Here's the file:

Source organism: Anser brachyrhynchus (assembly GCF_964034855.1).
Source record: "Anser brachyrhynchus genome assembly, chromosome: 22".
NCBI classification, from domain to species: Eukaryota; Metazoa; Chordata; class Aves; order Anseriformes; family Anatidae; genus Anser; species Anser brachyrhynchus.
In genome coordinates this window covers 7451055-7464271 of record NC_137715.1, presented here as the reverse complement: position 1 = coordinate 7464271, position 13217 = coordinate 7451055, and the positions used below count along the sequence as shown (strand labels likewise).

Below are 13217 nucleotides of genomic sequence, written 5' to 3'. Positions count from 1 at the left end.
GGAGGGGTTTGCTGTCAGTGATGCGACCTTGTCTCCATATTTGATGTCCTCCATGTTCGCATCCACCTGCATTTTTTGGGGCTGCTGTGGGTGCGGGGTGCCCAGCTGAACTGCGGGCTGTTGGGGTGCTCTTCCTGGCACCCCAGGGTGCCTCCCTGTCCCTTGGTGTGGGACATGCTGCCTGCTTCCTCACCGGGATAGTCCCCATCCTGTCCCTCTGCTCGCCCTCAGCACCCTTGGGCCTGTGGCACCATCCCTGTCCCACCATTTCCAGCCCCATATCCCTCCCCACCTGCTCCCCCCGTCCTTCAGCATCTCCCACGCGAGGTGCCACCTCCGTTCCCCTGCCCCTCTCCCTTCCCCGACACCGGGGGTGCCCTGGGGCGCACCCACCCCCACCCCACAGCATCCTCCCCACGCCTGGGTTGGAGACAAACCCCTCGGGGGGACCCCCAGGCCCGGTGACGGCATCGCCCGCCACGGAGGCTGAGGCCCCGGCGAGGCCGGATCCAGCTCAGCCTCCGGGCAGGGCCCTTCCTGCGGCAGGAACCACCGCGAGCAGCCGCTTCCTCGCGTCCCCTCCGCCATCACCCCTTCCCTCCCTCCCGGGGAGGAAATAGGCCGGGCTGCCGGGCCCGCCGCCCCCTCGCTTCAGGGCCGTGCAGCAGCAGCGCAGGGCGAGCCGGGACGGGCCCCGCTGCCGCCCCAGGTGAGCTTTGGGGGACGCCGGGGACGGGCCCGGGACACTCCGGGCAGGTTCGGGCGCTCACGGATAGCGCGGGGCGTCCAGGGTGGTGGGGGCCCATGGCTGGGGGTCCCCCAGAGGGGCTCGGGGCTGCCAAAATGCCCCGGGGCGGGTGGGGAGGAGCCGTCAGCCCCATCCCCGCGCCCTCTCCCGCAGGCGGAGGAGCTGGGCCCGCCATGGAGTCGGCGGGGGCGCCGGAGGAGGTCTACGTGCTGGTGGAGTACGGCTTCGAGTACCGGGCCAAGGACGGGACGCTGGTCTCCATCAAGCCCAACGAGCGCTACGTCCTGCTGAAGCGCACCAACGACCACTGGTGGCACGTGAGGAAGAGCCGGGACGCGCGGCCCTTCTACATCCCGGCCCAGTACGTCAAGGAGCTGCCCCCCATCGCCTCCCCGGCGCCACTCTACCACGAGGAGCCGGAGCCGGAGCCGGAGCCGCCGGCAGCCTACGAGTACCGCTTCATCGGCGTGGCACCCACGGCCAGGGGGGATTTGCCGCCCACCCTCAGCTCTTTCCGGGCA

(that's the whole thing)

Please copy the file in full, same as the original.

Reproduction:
Source organism: Anser brachyrhynchus (assembly GCF_964034855.1).
Source record: "Anser brachyrhynchus genome assembly, chromosome: 22".
NCBI classification, from domain to species: Eukaryota; Metazoa; Chordata; class Aves; order Anseriformes; family Anatidae; genus Anser; species Anser brachyrhynchus.
In genome coordinates this window covers 7451055-7464271 of record NC_137715.1, presented here as the reverse complement: position 1 = coordinate 7464271, position 13217 = coordinate 7451055, and the positions used below count along the sequence as shown (strand labels likewise).

Below are 13217 nucleotides of genomic sequence, written 5' to 3'. Positions count from 1 at the left end.
GGAGGGGTTTGCTGTCAGTGATGCGACCTTGTCTCCATATTTGATGTCCTCCATGTTCGCATCCACCTGCATTTTTTGGGGCTGCTGTGGGTGCGGGGTGCCCAGCTGAACTGCGGGCTGTTGGGGTGCTCTTCCTGGCACCCCAGGGTGCCTCCCTGTCCCTTGGTGTGGGACATGCTGCCTGCTTCCTCACCGGGATAGTCCCCATCCTGTCCCTCTGCTCGCCCTCAGCACCCTTGGGCCTGTGGCACCATCCCTGTCCCACCATTTCCAGCCCCATATCCCTCCCCACCTGCTCCCCCCGTCCTTCAGCATCTCCCACGCGAGGTGCCACCTCCGTTCCCCTGCCCCTCTCCCTTCCCCGACACCGGGGGTGCCCTGGGGCGCACCCACCCCCACCCCACAGCATCCTCCCCACGCCTGGGTTGGAGACAAACCCCTCGGGGGGACCCCCAGGCCCGGTGACGGCATCGCCCGCCACGGAGGCTGAGGCCCCGGCGAGGCCGGATCCAGCTCAGCCTCCGGGCAGGGCCCTTCCTGCGGCAGGAACCACCGCGAGCAGCCGCTTCCTCGCGTCCCCTCCGCCATCACCCCTTCCCTCCCTCCCGGGGAGGAAATAGGCCGGGCTGCCGGGCCCGCCGCCCCCTCGCTTCAGGGCCGTGCAGCAGCAGCGCAGGGCGAGCCGGGACGGGCCCCGCTGCCGCCCCAGGTGAGCTTTGGGGGACGCCGGGGACGGGCCCGGGACACTCCGGGCAGGTTCGGGCGCTCACGGATAGCGCGGGGCGTCCAGGGTGGTGGGGGCCCATGGCTGGGGGTCCCCCAGAGGGGCTCGGGGCTGCCAAAATGCCCCGGGGCGGGTGGGGAGGAGCCGTCAGCCCCATCCCCGCGCCCTCTCCCGCAGGCGGAGGAGCTGGGCCCGCCATGGAGTCGGCGGGGGCGCCGGAGGAGGTCTACGTGCTGGTGGAGTACGGCTTCGAGTACCGGGCCAAGGACGGGACGCTGGTCTCCATCAAGCCCAACGAGCGCTACGTCCTGCTGAAGCGCACCAACGACCACTGGTGGCACGTGAGGAAGAGCCGGGACGCGCGGCCCTTCTACATCCCGGCCCAGTACGTCAAGGAGCTGCCCCCCATCGCCTCCCCGGCGCCACTCTACCACGAGGAGCCGGAGCCGGAGCCGGAGCCGCCGGCAGCCTACGAGTACCGCTTCATCGGCGTGGCACCCACGGCCAGGGGGGATTTGCCGCCCACCCTCAGCTCTTTCCGGGCA